House to vote on budget bill that would pave the way for Trump’s billionaire tax cut
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On Thursday, the House is planning to vote on a budget bill that would make the upcoming tax plan proof against Democratic action.
Without the plan, Senate Republicans, who hold a slim 52-48 majority, would need to secure 60 votes. That would require support from Democrats, who have called the tax plan championed by Republican President Donald Trump a giveaway to corporations and the wealthy.
They call it that, because the plan is a giveaway to corporations and the wealthy. But if Republicans can pass their budget bill, they can weasel out of that dang old democracy and put this bill on a Republican-only track where it stands a better chance of passage than the thwarted attempts to repeal the Affordable Care Act.
The only thing standing between the Trump kids and their multi-billion dollar inheritance is a possible rebellion among a handful of House Republicans. Not the Republicans on the far right, or even the Republicans of the alt-Reich. This time the possible rebellion comes from the “moderate” wing of the party.
At least four House Republicans on Wednesday said they would vote against the budget because it included language added in the Senate that refers to “reducing federal deductions, such as the state and local tax deduction which disproportionately favors high-income individuals.”
In truth, there are no “moderate” House Republicans. However, there are those who live in states where the tax plan would be particularly punishing. Those Republicans are a tad nervous about voting for something that would milk the residents of their own states to reward corporations and billionaires located elsewhere.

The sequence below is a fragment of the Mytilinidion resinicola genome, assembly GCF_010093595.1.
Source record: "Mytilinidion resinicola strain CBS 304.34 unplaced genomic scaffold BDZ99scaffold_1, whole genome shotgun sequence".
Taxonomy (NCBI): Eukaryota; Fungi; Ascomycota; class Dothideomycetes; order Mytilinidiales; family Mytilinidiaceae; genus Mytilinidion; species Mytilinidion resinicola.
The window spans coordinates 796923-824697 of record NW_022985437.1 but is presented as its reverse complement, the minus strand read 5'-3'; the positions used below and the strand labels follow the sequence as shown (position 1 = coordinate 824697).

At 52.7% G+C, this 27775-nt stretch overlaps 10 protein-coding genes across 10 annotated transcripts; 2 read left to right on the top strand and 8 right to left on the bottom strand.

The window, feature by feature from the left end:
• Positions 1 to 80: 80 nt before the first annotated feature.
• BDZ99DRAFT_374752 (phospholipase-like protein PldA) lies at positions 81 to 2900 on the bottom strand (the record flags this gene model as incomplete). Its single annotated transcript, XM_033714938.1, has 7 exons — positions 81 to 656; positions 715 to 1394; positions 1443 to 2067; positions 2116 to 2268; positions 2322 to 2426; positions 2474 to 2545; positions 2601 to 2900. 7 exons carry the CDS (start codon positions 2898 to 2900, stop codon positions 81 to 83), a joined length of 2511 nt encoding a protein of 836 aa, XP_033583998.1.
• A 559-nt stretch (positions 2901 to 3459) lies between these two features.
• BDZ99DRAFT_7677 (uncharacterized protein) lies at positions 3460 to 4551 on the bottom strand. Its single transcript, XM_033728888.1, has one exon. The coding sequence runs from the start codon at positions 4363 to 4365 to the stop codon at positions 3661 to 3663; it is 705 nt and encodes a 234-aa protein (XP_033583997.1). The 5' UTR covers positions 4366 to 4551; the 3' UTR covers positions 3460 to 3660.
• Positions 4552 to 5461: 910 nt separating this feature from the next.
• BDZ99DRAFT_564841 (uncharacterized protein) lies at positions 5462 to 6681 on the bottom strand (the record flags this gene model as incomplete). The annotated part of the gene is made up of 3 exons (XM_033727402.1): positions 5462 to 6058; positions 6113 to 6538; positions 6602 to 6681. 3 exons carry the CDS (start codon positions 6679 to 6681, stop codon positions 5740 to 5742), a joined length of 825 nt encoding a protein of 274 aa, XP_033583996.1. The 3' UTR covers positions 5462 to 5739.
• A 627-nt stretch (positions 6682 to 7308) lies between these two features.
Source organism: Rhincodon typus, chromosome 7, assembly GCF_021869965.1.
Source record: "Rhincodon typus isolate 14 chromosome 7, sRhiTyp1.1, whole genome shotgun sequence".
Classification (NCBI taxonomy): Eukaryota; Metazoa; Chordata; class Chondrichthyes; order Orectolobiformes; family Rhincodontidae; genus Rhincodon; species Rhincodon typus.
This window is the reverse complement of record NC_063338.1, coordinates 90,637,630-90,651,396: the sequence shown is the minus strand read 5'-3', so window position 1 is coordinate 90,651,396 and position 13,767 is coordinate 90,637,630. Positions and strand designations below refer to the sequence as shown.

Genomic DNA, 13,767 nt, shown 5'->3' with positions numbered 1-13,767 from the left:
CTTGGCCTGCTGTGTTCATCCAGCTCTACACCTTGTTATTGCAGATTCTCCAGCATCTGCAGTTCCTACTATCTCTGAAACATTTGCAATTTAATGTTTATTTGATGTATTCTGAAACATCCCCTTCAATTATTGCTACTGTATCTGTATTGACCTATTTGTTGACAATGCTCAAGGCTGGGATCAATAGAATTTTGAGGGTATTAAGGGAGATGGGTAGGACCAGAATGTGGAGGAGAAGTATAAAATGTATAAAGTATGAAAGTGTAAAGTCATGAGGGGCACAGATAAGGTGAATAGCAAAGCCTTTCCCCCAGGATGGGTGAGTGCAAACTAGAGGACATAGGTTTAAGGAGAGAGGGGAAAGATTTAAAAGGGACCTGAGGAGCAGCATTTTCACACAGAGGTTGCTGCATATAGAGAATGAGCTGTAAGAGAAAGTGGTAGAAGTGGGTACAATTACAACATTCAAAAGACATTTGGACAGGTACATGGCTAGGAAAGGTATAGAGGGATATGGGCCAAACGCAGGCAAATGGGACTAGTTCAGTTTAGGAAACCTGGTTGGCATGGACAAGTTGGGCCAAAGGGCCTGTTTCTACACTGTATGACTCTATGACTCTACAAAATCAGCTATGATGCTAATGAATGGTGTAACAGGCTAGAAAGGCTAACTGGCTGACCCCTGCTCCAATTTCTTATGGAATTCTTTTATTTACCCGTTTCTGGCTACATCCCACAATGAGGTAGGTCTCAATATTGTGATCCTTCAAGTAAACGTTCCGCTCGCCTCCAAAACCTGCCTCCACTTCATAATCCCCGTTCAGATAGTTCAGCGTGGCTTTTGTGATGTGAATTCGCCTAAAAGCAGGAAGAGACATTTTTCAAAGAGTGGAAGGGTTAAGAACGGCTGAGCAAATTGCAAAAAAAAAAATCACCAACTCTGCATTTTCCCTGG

Only this “moderate” rebellion seems to have failed before it’s even begun.
House passed bill 216-212
In a sign that Republican leadership thought they had this in the bag, what was expected to be an afternoon vote instead took place on Thursday morning, where the revolt of the what-passes-for-moderates-these-days fizzled.
GOP leaders were set to meet with the Republicans from those states — think New York, New Jersey, California and Illinois — on Wednesday night in House Speaker Paul Ryan’s (R-Wis.) office to hash out a compromise. Leaders ended up canceling the meeting — a sign of their building confidence that the blue-state detractors won’t sink the whole project before it launches.
Republican leadership is convinced they have this in the bag handily enough that representatives in states that the bill goes out of its way to punish, aren’t necessary.
Thanks for carrying all that water for the party Devin Nunes, Peter King, Steve Knight, Claudia Tenney, Kevin McCarthy, Darrell Issa, et. al. Now watch while your fellow Republicans vote to take billions from the people who live in your states to patch over Republican budget disasters elsewhere.
But of course, most of these representatives will vote for the bill themselves.
There were signs Wednesday that the SALT deduction proponents might be splintering in their effort to force action before the budget vote. Some of those who had threatened earlier in the week to vote against the budget absent a deal stepped back from those threats, and at least two New York Republicans, Reed and Rep. Chris Collins, said they would vote for the budget …
Republicans are engineering a budget plan that will once again leave the vote in the Senate up to a handful of Republican senators. Don’t expect any heroics from Jeff Flake or John McCain, both of whom voted this week to protect banks from actions by consumers.